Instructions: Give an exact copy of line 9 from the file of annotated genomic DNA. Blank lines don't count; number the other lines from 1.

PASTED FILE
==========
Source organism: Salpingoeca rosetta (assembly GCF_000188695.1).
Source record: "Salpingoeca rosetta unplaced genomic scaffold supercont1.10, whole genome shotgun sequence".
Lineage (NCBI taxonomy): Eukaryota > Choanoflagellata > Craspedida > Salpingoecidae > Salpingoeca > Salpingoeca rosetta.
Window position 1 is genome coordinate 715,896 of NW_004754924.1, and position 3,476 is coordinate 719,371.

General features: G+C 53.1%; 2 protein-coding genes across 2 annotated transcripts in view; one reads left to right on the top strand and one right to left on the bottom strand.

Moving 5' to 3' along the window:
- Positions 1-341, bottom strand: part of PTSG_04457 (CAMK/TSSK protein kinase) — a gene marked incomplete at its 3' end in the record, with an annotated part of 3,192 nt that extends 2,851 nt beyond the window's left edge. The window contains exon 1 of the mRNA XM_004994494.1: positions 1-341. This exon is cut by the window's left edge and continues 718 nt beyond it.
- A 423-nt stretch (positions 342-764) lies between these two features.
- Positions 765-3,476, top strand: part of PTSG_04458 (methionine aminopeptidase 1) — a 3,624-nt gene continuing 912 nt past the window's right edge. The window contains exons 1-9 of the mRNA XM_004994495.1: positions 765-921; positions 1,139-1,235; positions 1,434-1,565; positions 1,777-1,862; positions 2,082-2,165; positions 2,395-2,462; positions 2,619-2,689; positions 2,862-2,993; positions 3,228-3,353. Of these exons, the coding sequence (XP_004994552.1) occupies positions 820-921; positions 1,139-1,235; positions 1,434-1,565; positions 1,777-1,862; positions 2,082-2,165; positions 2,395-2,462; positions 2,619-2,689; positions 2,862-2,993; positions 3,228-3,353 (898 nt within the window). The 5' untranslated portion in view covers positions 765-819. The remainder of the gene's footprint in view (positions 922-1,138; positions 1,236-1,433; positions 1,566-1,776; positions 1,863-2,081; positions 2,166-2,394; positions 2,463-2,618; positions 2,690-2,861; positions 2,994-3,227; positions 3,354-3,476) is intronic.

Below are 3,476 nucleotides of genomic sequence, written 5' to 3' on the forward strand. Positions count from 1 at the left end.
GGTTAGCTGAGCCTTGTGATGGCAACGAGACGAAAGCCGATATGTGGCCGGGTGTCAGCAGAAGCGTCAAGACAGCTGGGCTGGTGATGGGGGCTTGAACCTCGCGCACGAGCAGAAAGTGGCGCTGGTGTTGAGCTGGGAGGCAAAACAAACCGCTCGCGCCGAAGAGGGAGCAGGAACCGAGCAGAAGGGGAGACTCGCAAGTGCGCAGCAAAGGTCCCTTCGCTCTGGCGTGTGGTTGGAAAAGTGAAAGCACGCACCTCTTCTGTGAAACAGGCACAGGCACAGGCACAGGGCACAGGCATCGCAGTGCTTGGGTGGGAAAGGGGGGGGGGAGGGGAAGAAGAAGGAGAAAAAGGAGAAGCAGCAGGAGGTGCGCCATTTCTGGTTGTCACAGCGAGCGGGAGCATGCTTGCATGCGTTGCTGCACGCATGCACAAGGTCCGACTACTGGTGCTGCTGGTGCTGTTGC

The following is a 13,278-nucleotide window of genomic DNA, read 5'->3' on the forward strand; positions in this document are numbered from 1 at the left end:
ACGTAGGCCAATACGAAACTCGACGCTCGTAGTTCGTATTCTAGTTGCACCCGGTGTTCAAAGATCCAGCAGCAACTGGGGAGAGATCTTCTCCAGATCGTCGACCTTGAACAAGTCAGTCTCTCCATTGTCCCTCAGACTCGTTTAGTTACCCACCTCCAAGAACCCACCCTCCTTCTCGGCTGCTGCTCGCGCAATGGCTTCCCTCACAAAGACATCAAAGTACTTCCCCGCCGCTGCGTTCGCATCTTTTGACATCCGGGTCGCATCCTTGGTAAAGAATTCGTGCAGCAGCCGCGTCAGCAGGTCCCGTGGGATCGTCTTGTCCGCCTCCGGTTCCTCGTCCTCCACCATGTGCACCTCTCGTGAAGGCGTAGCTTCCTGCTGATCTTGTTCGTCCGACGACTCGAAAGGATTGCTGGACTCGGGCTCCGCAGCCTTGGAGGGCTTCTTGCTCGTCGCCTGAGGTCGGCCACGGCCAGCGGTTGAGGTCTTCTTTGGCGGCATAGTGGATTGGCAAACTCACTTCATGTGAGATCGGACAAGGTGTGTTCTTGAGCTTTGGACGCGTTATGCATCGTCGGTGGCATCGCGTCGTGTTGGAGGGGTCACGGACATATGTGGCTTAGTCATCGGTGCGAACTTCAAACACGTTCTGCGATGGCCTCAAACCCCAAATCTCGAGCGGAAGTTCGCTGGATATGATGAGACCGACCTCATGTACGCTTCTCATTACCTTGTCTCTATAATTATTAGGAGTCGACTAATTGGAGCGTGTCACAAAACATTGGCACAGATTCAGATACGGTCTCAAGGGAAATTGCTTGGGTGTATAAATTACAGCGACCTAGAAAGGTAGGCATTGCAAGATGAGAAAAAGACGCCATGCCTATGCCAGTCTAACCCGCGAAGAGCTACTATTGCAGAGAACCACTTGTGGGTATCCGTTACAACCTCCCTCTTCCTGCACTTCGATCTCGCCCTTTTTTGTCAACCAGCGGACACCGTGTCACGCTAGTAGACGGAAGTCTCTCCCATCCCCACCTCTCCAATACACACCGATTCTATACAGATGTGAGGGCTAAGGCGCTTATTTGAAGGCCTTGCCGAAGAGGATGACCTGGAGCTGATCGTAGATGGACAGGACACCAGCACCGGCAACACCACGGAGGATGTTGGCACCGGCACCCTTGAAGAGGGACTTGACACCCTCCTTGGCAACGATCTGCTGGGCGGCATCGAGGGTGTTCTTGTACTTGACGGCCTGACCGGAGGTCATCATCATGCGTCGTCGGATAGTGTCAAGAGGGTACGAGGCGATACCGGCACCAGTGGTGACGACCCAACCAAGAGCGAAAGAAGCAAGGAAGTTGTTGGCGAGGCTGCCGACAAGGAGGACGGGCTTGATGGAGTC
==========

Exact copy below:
- Positions 765-3,476, top strand: part of PTSG_04458 (methionine aminopeptidase 1) — a 3,624-nt gene continuing 912 nt past the window's right edge. The window contains exons 1-9 of the mRNA XM_004994495.1: positions 765-921; positions 1,139-1,235; positions 1,434-1,565; positions 1,777-1,862; positions 2,082-2,165; positions 2,395-2,462; positions 2,619-2,689; positions 2,862-2,993; positions 3,228-3,353. Of these exons, the coding sequence (XP_004994552.1) occupies positions 820-921; positions 1,139-1,235; positions 1,434-1,565; positions 1,777-1,862; positions 2,082-2,165; positions 2,395-2,462; positions 2,619-2,689; positions 2,862-2,993; positions 3,228-3,353 (898 nt within the window). The 5' untranslated portion in view covers positions 765-819. The remainder of the gene's footprint in view (positions 922-1,138; positions 1,236-1,433; positions 1,566-1,776; positions 1,863-2,081; positions 2,166-2,394; positions 2,463-2,618; positions 2,690-2,861; positions 2,994-3,227; positions 3,354-3,476) is intronic.